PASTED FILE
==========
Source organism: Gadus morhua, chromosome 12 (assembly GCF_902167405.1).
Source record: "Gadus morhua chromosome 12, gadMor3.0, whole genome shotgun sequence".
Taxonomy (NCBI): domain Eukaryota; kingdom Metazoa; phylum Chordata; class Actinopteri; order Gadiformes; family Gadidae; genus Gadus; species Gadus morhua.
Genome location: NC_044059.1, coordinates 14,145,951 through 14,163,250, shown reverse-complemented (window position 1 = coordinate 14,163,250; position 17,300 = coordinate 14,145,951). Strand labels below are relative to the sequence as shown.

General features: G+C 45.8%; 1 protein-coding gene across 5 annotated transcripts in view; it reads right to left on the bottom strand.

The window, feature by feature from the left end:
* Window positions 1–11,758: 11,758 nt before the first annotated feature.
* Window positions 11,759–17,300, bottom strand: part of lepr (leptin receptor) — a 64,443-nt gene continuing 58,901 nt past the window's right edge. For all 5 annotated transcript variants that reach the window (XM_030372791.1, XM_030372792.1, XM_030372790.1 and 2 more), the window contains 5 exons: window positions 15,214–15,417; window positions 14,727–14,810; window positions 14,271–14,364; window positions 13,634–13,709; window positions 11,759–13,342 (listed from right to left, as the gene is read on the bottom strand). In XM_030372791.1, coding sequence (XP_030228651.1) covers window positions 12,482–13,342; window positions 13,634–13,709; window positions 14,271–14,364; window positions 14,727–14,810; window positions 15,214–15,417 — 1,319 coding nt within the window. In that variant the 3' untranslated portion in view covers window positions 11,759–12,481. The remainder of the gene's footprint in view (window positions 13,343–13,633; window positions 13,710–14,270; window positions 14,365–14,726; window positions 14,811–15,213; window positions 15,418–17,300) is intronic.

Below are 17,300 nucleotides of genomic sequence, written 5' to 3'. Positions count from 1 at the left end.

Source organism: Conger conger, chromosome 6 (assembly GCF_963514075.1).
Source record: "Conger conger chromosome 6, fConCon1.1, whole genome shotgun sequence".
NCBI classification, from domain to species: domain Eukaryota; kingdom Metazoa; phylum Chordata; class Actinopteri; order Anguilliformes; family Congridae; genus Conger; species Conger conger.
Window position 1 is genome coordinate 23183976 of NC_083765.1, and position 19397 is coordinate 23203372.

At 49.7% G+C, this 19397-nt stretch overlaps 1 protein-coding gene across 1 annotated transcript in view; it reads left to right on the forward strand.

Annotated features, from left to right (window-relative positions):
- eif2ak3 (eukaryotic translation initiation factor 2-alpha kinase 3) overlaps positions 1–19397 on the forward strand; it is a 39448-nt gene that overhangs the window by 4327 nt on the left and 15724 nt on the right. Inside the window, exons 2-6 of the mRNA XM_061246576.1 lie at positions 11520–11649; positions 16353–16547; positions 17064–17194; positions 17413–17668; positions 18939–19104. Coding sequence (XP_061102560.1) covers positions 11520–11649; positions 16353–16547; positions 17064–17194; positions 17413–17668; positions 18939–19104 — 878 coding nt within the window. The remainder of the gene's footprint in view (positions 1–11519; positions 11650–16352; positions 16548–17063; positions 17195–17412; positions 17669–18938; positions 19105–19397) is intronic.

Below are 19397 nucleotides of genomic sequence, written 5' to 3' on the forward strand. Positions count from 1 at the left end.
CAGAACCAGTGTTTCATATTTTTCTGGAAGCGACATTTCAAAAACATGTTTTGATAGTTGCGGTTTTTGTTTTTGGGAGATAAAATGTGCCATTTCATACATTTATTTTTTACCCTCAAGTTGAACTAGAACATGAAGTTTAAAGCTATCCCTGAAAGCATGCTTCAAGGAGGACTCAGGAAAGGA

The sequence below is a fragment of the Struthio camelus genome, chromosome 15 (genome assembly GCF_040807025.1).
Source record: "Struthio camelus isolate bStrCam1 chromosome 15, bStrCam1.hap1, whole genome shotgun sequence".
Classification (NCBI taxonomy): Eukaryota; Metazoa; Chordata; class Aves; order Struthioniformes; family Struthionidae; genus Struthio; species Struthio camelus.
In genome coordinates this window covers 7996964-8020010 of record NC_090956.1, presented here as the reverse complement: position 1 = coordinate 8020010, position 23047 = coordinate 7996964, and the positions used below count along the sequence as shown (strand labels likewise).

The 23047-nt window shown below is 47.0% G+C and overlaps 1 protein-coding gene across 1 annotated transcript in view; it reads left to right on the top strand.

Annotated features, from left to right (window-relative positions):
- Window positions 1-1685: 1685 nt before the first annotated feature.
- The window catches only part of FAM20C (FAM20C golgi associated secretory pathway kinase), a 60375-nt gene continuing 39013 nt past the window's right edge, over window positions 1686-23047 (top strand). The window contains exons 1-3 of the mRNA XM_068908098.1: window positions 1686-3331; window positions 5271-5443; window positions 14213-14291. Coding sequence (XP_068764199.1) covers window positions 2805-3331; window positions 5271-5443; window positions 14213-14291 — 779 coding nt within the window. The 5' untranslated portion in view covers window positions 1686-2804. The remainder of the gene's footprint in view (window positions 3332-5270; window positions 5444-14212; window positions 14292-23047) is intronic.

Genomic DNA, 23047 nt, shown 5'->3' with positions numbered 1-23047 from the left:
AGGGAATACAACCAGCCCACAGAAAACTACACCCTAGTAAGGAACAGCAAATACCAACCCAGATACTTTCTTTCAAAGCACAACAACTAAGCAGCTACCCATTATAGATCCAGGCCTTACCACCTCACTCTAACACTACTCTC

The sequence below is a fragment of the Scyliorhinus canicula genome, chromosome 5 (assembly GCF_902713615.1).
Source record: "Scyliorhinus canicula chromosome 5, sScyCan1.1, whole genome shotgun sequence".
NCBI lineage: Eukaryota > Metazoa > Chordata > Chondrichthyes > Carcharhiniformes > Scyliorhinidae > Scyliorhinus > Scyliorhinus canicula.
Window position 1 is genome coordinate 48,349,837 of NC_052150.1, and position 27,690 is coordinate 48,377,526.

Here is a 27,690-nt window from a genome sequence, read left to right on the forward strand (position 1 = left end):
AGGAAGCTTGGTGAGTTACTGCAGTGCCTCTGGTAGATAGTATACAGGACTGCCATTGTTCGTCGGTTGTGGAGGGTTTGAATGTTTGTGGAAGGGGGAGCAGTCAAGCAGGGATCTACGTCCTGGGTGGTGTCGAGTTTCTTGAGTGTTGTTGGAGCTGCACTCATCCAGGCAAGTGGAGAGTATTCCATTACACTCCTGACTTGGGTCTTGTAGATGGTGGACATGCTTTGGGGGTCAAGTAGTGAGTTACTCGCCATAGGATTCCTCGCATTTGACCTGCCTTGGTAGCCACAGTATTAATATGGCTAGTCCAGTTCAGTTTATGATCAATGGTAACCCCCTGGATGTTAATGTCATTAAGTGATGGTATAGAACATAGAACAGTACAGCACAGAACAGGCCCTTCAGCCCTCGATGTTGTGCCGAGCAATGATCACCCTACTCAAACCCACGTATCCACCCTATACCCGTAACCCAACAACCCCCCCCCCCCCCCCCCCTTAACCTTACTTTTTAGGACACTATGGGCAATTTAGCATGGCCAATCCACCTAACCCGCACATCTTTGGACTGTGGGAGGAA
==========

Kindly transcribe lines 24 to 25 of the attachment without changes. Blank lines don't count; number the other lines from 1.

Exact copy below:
Annotated features, from left to right (window-relative positions):
- Window positions 1-1685: 1685 nt before the first annotated feature.